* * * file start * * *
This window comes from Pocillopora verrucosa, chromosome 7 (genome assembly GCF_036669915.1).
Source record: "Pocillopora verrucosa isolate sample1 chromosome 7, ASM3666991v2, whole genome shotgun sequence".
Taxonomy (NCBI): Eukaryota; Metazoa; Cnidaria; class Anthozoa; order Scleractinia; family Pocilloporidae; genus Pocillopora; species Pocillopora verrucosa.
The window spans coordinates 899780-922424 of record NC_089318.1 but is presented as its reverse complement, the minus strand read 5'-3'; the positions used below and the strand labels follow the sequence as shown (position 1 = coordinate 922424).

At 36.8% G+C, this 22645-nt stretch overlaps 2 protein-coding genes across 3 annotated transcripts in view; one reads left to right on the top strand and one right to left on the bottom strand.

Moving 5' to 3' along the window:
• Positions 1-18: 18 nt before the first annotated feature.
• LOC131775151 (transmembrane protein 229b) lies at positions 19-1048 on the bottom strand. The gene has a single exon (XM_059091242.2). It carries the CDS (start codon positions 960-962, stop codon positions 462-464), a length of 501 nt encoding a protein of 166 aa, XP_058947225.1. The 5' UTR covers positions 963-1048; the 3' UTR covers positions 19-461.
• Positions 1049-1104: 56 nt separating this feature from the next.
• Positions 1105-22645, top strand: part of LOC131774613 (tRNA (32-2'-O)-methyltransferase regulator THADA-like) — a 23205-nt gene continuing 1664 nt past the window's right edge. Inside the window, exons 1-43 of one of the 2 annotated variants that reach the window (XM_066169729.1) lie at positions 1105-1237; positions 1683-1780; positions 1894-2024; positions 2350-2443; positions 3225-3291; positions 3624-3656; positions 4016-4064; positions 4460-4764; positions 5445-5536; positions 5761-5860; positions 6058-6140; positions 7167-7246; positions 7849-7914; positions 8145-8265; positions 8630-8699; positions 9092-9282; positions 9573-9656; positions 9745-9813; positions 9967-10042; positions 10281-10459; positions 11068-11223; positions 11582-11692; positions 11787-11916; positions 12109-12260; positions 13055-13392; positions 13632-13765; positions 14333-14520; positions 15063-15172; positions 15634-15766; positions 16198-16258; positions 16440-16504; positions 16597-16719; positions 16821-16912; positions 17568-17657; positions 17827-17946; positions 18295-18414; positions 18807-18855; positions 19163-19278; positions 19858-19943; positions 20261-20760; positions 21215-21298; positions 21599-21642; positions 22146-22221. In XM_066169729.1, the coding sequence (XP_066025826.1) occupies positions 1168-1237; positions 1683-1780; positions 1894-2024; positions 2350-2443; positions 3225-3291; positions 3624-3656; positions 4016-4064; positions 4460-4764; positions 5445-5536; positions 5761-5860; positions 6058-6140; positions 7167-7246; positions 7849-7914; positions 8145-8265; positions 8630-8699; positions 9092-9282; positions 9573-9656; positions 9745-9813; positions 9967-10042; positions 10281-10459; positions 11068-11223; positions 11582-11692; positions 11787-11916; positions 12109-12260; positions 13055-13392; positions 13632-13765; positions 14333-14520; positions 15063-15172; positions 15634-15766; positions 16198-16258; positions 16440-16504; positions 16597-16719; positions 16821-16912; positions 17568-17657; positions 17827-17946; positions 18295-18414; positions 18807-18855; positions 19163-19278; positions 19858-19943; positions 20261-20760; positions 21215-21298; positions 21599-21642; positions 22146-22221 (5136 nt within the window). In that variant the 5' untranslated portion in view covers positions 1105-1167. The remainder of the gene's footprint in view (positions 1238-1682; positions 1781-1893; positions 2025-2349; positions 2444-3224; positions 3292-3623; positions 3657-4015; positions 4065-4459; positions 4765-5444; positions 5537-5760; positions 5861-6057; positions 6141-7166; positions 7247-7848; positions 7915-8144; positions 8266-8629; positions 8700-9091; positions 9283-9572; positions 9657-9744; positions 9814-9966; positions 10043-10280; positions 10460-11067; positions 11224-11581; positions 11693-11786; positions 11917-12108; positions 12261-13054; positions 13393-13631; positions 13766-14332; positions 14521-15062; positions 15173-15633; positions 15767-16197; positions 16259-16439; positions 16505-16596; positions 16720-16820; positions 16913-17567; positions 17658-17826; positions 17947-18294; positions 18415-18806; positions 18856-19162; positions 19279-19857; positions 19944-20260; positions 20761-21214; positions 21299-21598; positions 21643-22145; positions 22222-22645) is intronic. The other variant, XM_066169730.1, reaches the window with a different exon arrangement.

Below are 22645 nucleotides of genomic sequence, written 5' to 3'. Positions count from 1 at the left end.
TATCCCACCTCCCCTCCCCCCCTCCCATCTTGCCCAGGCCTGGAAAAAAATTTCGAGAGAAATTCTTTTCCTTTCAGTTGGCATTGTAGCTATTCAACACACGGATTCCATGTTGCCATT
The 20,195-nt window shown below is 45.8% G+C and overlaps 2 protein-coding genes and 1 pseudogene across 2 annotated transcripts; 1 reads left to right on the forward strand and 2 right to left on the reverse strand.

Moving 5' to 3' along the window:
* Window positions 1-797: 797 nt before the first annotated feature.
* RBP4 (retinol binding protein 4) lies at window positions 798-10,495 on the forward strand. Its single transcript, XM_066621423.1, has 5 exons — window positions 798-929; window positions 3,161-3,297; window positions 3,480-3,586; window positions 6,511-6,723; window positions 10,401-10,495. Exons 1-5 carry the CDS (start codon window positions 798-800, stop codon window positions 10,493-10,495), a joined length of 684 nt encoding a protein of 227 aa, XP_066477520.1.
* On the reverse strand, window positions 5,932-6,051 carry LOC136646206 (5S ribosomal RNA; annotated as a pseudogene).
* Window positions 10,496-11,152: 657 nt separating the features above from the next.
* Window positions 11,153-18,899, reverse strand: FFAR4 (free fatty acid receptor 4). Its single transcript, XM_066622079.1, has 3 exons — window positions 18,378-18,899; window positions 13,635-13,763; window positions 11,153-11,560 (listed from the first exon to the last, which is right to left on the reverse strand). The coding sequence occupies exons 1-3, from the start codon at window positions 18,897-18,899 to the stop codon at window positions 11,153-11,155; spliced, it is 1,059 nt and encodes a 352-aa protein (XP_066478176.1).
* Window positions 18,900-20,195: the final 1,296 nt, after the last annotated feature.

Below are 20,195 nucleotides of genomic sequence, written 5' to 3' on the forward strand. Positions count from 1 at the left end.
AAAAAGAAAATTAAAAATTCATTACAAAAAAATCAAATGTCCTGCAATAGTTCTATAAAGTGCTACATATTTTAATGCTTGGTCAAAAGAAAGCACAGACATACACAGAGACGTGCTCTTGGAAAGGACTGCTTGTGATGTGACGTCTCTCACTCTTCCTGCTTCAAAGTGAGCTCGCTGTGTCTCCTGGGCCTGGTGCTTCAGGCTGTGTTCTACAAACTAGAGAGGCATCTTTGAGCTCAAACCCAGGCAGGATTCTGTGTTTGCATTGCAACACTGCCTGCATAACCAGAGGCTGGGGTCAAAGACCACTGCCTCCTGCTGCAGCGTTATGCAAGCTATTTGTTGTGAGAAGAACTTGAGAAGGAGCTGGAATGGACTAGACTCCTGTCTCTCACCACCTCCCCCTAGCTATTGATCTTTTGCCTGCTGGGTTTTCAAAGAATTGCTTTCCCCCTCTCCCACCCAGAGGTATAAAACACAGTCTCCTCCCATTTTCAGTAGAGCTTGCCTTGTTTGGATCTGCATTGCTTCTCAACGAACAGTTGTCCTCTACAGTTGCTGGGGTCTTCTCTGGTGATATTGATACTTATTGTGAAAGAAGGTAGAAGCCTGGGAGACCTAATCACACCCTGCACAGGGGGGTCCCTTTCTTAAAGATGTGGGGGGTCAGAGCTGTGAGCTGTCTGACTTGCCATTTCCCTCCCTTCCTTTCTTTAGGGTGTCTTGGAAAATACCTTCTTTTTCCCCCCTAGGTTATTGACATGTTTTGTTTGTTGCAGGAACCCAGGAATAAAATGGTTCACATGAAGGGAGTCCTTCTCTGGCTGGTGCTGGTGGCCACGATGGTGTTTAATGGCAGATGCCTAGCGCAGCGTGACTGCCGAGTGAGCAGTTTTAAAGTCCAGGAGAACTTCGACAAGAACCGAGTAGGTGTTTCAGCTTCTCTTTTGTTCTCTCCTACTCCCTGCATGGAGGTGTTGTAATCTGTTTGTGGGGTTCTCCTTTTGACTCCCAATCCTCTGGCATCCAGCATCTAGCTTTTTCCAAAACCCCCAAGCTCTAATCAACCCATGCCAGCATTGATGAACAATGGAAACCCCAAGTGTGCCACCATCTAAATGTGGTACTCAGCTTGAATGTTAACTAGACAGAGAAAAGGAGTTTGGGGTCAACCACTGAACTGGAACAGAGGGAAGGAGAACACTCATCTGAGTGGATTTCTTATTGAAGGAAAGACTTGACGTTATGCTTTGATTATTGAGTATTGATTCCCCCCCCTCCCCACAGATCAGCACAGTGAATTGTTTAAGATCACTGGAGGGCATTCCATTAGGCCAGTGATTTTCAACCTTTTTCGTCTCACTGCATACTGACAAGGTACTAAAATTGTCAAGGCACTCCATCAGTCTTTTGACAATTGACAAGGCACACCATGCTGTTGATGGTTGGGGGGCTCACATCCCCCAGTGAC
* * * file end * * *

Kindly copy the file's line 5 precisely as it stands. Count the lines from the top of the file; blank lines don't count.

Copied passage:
At 36.8% G+C, this 22645-nt stretch overlaps 2 protein-coding genes across 3 annotated transcripts in view; one reads left to right on the top strand and one right to left on the bottom strand.